The military has had to overcome one hurdle that few organizations have to contend with: it must grow its own leaders. Many of the recruiting resources that are available to civilian organizations simply are not an option for the military.
This challenge has allowed the military to become a model for leader development. Nowhere is this more concentrated than on the grounds of the U.S. Military Academy at West Point, N.Y. Leader development is the reason that West Point exists—it is the very essence of its purpose. Construction companies could learn many lessons from this time-tested culture. West Point is and has been committed to developing leaders not only for the military but also for the U.S. community at large. Many of the principles established at West Point are also very applicable to the construction industry.
The approach to leader development at West Point follows a simple but effective cycle:
- Experience—specific experiences are orchestrated to create specific types of learning outcomes.
- Assessment—key lessons are extracted from each experience and cadets are reviewed based on how they perform.
- Preparation—feedback received in the assessment phase becomes a springboard for preparation for the next experience.
Considerable thought is put into selecting and crafting real-life experiences that will have the greatest development value for cadets. West Point does not downplay the importance of training and classroom instruction, but understands that to take a principle from knowledge to inherent behavior, there is no substitute for experience.
West Point provides very intentional experiences for the cadets. The cadet wing is structured to match an Army brigade and experiences are essential during the course of a 4-year career at West Point.
Experiences are grouped according to the year of the cadet and are based on four levels of leadership: followership in year 1, face-to-face or direct leadership in year 2, indirect leadership in year 3, and executive/organizational leadership in year 4.
When going through the process of identifying and cultivating emerging leaders in your organization, you need to select assignments that will prepare them for a future position. Consider the experiences that a project engineer, junior project manager, or project manager should have in their first 4 years. How can you be intentional about creating learning experiences that help develop your next generation of leaders?
The next phase of leader development is the most critical. At West Point, cadets are constantly assessed and given feedback on their performance. The annual or semi-annual review that is common in many companies is not sufficient in this environment, and feedback is not limited to superiors.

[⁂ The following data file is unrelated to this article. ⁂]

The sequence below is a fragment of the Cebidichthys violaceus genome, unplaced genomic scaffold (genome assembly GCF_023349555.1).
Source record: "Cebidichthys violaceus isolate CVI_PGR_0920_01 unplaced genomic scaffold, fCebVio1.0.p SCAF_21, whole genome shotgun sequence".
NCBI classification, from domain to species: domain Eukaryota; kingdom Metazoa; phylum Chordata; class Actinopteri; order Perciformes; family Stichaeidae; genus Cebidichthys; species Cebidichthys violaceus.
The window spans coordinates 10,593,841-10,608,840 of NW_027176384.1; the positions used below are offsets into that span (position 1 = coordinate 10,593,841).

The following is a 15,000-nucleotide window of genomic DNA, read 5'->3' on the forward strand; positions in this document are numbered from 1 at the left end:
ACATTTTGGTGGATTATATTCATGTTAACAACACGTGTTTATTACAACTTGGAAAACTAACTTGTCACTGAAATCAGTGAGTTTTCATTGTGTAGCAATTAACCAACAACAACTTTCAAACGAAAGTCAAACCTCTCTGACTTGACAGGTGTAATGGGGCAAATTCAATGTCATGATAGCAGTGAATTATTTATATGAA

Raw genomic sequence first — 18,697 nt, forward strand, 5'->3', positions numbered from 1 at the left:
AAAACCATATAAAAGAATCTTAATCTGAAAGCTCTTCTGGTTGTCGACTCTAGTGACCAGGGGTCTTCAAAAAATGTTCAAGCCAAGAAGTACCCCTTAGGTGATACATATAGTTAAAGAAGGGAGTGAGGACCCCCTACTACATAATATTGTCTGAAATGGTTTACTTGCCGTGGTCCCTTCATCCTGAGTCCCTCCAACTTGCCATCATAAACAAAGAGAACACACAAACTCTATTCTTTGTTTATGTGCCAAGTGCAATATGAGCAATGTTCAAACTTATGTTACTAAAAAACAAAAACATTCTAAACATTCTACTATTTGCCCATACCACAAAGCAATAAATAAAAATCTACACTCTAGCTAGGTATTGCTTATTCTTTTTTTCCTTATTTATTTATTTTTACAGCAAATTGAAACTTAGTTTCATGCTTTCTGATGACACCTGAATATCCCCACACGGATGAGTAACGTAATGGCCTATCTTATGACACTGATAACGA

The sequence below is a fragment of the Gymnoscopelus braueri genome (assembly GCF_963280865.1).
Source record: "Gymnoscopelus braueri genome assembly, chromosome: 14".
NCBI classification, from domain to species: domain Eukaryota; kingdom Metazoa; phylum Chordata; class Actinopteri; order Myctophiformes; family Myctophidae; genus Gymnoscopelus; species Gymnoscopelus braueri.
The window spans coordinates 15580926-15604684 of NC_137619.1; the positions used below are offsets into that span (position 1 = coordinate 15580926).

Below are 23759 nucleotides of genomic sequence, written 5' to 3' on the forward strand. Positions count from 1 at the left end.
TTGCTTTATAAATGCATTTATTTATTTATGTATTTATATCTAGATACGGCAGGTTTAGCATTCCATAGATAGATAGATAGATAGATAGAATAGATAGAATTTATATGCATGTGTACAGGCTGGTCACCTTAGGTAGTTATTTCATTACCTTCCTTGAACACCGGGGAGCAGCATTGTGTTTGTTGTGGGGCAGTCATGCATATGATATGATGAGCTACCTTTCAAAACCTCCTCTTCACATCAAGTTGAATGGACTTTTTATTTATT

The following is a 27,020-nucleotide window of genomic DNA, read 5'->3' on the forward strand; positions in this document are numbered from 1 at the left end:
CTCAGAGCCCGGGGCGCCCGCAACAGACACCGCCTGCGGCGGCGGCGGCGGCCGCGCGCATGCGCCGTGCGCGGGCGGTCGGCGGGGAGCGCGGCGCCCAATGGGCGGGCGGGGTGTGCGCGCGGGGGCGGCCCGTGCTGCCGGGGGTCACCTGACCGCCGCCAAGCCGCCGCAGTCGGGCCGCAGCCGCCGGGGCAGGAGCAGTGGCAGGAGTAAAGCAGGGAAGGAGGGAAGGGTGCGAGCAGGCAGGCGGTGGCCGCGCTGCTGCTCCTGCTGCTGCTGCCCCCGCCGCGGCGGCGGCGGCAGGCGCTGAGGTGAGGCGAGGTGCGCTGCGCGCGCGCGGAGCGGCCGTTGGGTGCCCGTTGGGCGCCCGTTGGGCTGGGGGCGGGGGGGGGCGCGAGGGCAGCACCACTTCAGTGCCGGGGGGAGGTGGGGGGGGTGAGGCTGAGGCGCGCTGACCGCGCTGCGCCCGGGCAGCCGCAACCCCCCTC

Cadets receive peer feedback on a quarterly basis. On any Army exercise, the commanders give their troops immediate informal feedback and daily formal feedback (command staff with a learning agenda).
A culture that truly values honest feedback is essential to constant learning and improvement. In a business setting, this means that any person at any level should be open to receiving feedback from those at any other level, at any time. Consider the amount of feedback your emerging leaders are receiving. Is it the kind that brings their most recent experience to the forefront of learning? Do they feel compelled to improve on every task because they are being developed and pushed to excel at their trade?
At FMI, we focus on helping organizations increase and improve the amount of daily feedback created on a project site. This is a gift that you have as a leader—to give constructive feedback to the next generation of leaders. Your young leaders will thrive on insightful feedback. They want to know that someone in the organization is giving personal oversight to their development.
The last step is to ensure that the feedback is preparing the leader for the next phase in his or her development.
The last step in this developmental cycle is preparing for the next experience based on all the feedback that was provided. Great leaders have a vision for developing talent that they have on the team. Have in mind what the next steps of development are for the emerging leaders in your organization. Take the time to consider how their leadership skills can be developed in smaller chunks of time.
At West Point, there is an obvious and intentional progression in the type of leadership being developed at each level of the cadet’s 4 years. This lesson is easily transferable to an organizational setting. By identifying emerging leaders early, they can be given experiences that will help them progress through the levels of leadership. Along this journey they will be assessed on their performance, and given feedback that will help them prepare for future assignments and levels of leadership.
West Point has been developing leaders for more than 200 years—its track record is undeniable. The model it uses can be applied in your organization. Be intentional and purposeful in the experiences you provide, give focused and immediate feedback, and be thoughtful in the next steps of development.
Your organization depends on the talent it has—it is all about your people. Your challenge is to create and implement a model of development that will generate the results you are looking for in building a company that is built to last.